Cannibal Holocaust Is the Pick of the Week

In the small town in Oklahoma where I grew up, we had a surprisingly big video store. They had taken over a Burger King that had gone out of business (and that tells you right there how “small town” we were) so the floor space was rather large and they had a really wonderful and eclectic selection of odd-ball movies. I especially enjoyed their horror section. They had the usual collection of psycho killers slashing at sexy teens (this was the ’80s after all) but they also had more unusual stuff like the Faces of Death series, Shocking Asia, Vampyros Lesbos and Blood Sucking Freaks.

I watched them all when I could (my parents were pretty conservative about such things so I had to rent them on the sly, keep them in my trunk until late at night when I could sneak it in, and watch with my finger on the channel changer ready at the slightest noise to pretend to be watching Letterman). At the time, I didn’t realize what a treasure it was to have such a store in my little town. This was pre-internet after all. so I neither had access to all the torrents or the message boards with fanboys discussing every gory detail of every gory film.

I just browsed through the aisles and picked up anything that looked interesting. And they had a lot. I’m still surprised at how many cult horror films I managed to watch in those days. They did not have Cannibal Holocaust however. Not that I knew then to be disappointed about it. Sans internet or access to magazines like Fangoria, I had no idea that movie existed until years later.

When I did learn of it, and its reputation as the most controversial movie ever I grabbed a copy as soon as I could and once again stayed up late to watch (this time it was the wife who wouldn’t approve, though my finger was once again on – not the remote – but the keyboard to pause it or close it out to keep her from complaining that I’m watching video nasties again).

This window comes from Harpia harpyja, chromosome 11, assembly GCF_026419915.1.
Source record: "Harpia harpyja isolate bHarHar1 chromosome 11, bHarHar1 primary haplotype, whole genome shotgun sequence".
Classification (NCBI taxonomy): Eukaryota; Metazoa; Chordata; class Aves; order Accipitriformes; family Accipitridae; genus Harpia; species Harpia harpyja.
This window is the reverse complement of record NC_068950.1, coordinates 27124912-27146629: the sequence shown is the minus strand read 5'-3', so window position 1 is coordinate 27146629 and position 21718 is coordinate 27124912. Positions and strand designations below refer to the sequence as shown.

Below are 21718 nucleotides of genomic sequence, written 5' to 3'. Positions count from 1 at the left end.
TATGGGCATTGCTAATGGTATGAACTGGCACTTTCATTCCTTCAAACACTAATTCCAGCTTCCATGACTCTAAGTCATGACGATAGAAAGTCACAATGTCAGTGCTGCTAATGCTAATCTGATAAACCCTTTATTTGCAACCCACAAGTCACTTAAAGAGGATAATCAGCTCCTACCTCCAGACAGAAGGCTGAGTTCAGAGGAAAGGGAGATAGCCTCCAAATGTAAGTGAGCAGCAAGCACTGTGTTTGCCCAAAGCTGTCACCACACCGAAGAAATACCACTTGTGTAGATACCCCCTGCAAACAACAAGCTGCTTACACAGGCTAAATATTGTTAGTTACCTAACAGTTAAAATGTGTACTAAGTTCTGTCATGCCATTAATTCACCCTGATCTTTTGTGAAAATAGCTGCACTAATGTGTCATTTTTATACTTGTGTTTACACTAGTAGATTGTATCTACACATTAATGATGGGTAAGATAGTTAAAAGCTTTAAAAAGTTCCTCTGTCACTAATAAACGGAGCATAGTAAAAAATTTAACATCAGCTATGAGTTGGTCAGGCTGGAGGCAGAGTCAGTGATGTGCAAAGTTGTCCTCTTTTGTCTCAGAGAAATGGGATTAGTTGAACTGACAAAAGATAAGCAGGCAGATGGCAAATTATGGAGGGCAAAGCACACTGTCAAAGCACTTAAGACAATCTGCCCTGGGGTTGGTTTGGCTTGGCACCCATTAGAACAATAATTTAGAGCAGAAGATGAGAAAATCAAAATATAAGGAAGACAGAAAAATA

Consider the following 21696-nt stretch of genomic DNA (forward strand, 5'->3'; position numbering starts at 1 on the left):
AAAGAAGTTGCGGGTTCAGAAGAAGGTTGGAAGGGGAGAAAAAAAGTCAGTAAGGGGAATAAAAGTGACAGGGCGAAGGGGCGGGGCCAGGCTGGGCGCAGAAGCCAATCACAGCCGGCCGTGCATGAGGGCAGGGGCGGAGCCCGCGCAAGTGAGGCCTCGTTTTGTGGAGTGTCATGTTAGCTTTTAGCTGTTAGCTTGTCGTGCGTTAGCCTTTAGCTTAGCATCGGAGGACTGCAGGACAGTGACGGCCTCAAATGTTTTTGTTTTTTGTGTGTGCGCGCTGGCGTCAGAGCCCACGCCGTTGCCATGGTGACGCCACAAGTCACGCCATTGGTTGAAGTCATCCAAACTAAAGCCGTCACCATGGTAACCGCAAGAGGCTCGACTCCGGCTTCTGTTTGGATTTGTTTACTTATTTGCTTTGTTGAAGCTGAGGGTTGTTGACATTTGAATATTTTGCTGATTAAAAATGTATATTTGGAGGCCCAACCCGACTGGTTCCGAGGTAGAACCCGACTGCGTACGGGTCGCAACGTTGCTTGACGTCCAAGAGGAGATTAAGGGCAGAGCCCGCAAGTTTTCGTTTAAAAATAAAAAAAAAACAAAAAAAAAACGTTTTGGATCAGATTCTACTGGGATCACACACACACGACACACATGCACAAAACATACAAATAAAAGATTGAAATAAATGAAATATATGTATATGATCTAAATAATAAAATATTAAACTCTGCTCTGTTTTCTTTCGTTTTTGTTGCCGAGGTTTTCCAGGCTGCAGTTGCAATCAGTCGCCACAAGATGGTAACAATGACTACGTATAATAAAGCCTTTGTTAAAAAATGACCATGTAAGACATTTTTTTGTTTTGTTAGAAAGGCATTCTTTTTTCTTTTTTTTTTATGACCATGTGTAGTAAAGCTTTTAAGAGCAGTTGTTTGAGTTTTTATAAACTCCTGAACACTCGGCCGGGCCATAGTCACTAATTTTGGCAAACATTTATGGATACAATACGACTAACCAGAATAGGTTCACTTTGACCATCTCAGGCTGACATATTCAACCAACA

It certainly does live up to its reputation as its a pretty nasty piece of work. For my money, the scenes where they cut up a live turtle piecemeal turns my stomach more than any violent, bloody end any of the humans come to. It’s also really well made all things considered and contains at least a hint of social commentary. True, it doesn’t say anything particularly original (no matter how civilized we become we are all truly savages at heart) but it says it with a great deal of originality and horror that there is really no other film like it.

The film has been released on DVD a couple of times but this is its first HD upgrade. It comes with a new restoration of the original director’s cut. There are two commentaries, new in-depth interviews, classic interviews, a stills gallery, multiple trailers, the original soundtrack on a bonus CD, and a glossy 24-page book.

It is absolutely not a film for everyone, but it is an essential viewing for horror fanatics everywhere, and now its my pick of the week.

Also out this week that looks interesting:

Hinterland Series 1: A dark, detective drama from Wales. That’s enough to make me sold.

The Million Dollar Piano: For the last several years Sir Elton John has had a residency at The Colosseum at Caesar’s Palace in Las Vegas. This concert video captures several shows featuring songs from the superstar’s career.

Appetite for Democracy: Live at the Hard Rock Casino – Las Vegas (2014): Another rock video featuring Guns N’ Roses in a nearly three hours set from earlier this year. It’s hardly fair to call this band GnR as there’s no sign of Slash of Duff anywhere but Axl Rose still fronts them and that makes it still worth checking out.

Mat Brewster

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